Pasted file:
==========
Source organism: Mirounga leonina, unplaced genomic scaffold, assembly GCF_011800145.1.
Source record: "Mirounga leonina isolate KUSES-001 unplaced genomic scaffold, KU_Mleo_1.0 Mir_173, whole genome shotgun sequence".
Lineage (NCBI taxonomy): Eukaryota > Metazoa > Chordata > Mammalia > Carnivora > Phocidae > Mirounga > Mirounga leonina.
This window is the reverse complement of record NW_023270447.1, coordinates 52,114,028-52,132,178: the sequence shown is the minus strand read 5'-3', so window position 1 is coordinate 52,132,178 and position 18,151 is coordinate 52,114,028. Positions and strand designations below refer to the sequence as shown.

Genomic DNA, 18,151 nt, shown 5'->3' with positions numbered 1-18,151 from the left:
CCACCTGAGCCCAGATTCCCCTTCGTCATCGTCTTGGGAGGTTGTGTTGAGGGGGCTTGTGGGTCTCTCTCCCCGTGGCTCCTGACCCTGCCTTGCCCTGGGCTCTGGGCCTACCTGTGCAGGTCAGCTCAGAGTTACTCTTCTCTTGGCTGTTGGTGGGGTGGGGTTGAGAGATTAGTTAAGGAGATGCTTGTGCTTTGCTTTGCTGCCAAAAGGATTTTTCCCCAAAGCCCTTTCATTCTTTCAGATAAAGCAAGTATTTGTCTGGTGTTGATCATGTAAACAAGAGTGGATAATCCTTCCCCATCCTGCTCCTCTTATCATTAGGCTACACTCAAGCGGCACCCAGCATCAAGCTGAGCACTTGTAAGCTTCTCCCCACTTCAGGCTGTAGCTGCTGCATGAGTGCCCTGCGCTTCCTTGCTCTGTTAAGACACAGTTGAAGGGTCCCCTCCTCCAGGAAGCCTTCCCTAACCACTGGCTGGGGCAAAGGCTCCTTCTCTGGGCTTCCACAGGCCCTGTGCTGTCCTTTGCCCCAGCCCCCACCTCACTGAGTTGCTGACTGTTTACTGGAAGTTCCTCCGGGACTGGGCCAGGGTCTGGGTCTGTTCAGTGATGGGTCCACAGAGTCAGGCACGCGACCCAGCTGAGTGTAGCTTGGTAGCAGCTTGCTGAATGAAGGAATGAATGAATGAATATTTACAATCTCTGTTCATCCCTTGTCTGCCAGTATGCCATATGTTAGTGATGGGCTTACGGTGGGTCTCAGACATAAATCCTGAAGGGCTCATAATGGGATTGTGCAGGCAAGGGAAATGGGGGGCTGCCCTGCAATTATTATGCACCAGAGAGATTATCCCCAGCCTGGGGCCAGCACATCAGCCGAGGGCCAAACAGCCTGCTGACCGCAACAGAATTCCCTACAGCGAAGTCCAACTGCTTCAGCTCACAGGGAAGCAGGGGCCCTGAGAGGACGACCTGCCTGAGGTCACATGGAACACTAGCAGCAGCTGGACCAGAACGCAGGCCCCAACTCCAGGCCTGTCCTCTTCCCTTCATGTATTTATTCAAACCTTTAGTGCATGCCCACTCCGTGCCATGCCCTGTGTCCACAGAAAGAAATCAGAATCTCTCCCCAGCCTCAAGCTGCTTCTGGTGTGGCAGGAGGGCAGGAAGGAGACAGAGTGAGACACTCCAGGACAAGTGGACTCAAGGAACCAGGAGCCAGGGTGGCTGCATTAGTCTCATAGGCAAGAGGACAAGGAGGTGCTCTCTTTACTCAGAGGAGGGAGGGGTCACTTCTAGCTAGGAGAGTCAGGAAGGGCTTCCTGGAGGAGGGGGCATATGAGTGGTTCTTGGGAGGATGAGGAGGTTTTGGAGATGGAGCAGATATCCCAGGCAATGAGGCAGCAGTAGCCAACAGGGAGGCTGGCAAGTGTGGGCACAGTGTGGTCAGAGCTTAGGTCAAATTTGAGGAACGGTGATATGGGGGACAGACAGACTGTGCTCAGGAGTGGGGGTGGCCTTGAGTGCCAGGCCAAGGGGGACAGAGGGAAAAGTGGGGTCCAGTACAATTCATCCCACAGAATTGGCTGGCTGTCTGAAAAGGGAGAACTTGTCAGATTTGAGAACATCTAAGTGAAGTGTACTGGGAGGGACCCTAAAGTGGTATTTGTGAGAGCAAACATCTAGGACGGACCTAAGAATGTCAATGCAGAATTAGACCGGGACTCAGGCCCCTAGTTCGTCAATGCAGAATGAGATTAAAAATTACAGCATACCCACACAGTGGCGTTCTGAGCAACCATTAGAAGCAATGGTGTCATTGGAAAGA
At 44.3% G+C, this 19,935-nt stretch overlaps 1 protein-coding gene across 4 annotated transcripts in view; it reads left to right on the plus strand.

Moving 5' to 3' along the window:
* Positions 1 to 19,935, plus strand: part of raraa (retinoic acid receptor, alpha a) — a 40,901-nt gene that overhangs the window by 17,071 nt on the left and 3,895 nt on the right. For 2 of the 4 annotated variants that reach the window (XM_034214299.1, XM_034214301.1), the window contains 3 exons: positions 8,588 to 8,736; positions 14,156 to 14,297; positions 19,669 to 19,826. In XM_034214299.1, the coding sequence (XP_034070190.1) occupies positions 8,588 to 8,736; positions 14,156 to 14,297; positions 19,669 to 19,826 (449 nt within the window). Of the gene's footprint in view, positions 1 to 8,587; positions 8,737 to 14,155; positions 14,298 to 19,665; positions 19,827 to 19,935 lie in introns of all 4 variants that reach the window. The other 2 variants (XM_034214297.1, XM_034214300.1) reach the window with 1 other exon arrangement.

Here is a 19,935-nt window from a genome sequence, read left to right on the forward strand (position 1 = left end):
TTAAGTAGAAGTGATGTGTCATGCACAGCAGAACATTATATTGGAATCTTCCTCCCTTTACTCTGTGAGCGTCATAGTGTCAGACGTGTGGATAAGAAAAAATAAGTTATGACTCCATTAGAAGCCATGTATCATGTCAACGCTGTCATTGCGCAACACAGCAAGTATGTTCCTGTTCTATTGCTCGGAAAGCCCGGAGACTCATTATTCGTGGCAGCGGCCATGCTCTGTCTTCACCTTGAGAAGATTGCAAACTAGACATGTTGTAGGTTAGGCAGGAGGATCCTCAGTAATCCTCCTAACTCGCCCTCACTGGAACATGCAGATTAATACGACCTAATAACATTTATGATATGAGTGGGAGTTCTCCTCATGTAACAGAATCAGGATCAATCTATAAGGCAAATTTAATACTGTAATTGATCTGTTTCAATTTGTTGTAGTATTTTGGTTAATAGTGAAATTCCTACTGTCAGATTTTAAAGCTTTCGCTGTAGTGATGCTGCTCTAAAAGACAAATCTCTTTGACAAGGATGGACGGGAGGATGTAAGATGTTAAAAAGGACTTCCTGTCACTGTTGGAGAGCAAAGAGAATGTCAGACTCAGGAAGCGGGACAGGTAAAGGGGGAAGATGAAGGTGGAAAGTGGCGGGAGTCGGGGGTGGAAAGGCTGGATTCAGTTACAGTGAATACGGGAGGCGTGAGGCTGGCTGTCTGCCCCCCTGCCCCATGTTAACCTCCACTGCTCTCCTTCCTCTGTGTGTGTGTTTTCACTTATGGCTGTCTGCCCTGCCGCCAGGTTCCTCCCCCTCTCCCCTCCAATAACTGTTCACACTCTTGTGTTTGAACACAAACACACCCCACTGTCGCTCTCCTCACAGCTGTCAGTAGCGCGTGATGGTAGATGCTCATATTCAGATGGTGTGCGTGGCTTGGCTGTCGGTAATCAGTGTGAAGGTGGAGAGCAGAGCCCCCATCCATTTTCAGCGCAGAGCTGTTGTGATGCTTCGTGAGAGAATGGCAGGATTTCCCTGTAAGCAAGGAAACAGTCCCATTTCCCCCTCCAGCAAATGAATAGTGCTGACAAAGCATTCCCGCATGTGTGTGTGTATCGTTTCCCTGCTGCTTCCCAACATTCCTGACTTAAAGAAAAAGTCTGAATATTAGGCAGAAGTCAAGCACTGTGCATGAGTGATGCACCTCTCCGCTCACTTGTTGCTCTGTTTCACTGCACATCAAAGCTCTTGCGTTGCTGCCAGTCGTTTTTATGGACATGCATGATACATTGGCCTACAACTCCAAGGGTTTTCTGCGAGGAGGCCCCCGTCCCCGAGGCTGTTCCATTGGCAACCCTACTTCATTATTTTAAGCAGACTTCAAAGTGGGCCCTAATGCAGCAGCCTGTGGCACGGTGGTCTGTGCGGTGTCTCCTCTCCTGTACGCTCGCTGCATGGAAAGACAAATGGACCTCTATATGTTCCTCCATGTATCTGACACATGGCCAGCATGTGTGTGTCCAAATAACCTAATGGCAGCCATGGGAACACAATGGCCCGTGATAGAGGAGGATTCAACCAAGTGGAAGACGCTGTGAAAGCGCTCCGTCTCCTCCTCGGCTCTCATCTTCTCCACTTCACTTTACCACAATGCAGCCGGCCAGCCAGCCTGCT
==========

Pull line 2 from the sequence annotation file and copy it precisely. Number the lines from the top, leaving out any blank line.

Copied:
Source record: "Mirounga leonina isolate KUSES-001 unplaced genomic scaffold, KU_Mleo_1.0 Mir_173, whole genome shotgun sequence".